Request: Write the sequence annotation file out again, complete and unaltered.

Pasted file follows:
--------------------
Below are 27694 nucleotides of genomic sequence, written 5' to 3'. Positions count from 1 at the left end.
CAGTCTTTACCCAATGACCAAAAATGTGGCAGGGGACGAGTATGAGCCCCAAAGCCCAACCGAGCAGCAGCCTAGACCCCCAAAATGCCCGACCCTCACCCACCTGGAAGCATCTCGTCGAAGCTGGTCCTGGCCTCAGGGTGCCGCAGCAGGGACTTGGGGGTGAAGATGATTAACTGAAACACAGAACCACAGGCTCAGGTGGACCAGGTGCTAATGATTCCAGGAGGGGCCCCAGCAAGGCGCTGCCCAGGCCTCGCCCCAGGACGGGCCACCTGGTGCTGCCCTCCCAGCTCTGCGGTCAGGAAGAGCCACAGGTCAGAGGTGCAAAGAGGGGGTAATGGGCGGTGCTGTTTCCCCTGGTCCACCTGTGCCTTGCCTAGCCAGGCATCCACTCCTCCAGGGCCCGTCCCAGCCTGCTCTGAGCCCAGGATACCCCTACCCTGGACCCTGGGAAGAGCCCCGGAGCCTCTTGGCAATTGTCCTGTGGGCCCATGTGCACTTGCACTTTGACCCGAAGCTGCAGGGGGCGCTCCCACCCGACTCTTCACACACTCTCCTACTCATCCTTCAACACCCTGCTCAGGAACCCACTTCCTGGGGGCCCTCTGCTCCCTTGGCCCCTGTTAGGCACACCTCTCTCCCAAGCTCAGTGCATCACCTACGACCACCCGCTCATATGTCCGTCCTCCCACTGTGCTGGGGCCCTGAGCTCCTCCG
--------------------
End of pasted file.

Below are 27694 nucleotides of genomic sequence, written 5' to 3'. Positions count from 1 at the left end.
CAGTCTTTACCCAATGACCAAAAATGTGGCAGGGGACGAGTATGAGCCCCAAAGCCCAACCGAGCAGCAGCCTAGACCCCCAAAATGCCCGACCCTCACCCACCTGGAAGCATCTCGTCGAAGCTGGTCCTGGCCTCAGGGTGCCGCAGCAGGGACTTGGGGGTGAAGATGATTAACTGAAACACAGAACCACAGGCTCAGGTGGACCAGGTGCTAATGATTCCAGGAGGGGCCCCAGCAAGGCGCTGCCCAGGCCTCGCCCCAGGACGGGCCACCTGGTGCTGCCCTCCCAGCTCTGCGGTCAGGAAGAGCCACAGGTCAGAGGTGCAAAGAGGGGGTAATGGGCGGTGCTGTTTCCCCTGGTCCACCTGTGCCTTGCCTAGCCAGGCATCCACTCCTCCAGGGCCCGTCCCAGCCTGCTCTGAGCCCAGGATACCCCTACCCTGGACCCTGGGAAGAGCCCCGGAGCCTCTTGGCAATTGTCCTGTGGGCCCATGTGCACTTGCACTTTGACCCGAAGCTGCAGGGGGCGCTCCCACCCGACTCTTCACACACTCTCCTACTCATCCTTCAACACCCTGCTCAGGAACCCACTTCCTGGGGGCCCTCTGCTCCCTTGGCCCCTGTTAGGCACACCTCTCTCCCAAGCTCAGTGCATCACCTACGACCACCCGCTCATATGTCCGTCCTCCCACTGTGCTGGGGCCCTGAGCTCCTCCG